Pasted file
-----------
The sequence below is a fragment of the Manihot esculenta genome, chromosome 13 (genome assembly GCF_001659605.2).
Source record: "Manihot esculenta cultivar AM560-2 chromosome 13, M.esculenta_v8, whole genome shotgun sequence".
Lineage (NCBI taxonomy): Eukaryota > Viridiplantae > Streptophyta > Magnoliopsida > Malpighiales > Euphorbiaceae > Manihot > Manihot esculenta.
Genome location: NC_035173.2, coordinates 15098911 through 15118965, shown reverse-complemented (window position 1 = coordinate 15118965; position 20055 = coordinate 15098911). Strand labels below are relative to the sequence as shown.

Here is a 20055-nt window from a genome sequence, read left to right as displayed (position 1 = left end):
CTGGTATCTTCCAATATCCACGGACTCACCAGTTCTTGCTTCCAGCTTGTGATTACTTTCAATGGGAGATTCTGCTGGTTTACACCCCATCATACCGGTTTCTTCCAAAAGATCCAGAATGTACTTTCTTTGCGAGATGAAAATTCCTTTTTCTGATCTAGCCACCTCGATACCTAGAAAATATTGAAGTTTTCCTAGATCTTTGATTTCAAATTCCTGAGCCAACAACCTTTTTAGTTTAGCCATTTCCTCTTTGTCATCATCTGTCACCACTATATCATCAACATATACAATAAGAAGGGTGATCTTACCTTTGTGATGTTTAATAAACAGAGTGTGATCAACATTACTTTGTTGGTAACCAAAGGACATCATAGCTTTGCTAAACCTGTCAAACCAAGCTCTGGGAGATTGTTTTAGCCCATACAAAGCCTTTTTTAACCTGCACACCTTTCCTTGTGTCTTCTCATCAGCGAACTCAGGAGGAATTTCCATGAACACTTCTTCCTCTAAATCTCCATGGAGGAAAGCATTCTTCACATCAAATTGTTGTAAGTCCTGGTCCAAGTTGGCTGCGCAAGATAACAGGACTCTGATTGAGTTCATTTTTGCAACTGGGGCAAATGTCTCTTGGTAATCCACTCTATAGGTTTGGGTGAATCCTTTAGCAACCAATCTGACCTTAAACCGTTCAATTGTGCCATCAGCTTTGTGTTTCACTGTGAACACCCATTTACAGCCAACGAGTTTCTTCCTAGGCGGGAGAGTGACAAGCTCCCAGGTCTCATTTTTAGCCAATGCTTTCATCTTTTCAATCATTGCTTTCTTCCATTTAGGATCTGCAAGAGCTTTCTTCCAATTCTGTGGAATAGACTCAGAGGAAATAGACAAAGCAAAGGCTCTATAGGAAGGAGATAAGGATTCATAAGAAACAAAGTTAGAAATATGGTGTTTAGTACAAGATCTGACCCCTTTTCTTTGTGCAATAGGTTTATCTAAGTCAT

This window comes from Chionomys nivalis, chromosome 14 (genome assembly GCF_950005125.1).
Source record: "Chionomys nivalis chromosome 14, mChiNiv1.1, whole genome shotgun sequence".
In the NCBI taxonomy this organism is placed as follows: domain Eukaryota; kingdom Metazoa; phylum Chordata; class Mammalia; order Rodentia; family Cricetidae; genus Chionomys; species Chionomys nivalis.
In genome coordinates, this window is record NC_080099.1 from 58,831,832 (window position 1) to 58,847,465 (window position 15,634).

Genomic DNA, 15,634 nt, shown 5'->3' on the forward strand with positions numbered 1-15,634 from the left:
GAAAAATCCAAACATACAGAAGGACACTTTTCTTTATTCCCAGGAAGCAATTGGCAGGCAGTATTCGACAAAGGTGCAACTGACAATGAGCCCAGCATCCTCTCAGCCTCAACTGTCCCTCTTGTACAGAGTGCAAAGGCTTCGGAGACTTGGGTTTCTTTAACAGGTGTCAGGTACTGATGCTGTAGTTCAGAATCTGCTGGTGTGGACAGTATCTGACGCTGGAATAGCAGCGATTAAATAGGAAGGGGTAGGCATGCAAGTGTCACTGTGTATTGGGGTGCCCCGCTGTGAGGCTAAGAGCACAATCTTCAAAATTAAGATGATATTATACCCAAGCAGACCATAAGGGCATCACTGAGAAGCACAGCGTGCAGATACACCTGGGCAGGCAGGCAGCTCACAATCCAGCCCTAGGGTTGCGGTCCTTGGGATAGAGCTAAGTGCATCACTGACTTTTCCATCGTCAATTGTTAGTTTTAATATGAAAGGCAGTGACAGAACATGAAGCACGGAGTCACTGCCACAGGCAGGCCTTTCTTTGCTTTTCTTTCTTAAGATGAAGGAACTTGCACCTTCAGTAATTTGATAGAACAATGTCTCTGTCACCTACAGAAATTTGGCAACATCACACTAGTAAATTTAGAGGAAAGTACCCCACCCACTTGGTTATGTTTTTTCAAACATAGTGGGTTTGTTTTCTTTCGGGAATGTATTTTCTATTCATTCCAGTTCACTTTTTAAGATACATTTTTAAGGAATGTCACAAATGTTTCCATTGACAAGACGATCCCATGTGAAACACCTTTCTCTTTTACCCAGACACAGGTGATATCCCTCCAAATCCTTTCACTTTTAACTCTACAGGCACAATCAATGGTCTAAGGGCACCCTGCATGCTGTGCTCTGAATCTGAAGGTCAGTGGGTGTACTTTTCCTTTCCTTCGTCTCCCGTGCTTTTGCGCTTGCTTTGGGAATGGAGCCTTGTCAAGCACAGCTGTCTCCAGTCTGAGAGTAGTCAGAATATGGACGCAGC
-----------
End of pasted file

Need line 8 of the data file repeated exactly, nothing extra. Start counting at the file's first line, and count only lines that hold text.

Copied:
Source record: "Chionomys nivalis chromosome 14, mChiNiv1.1, whole genome shotgun sequence".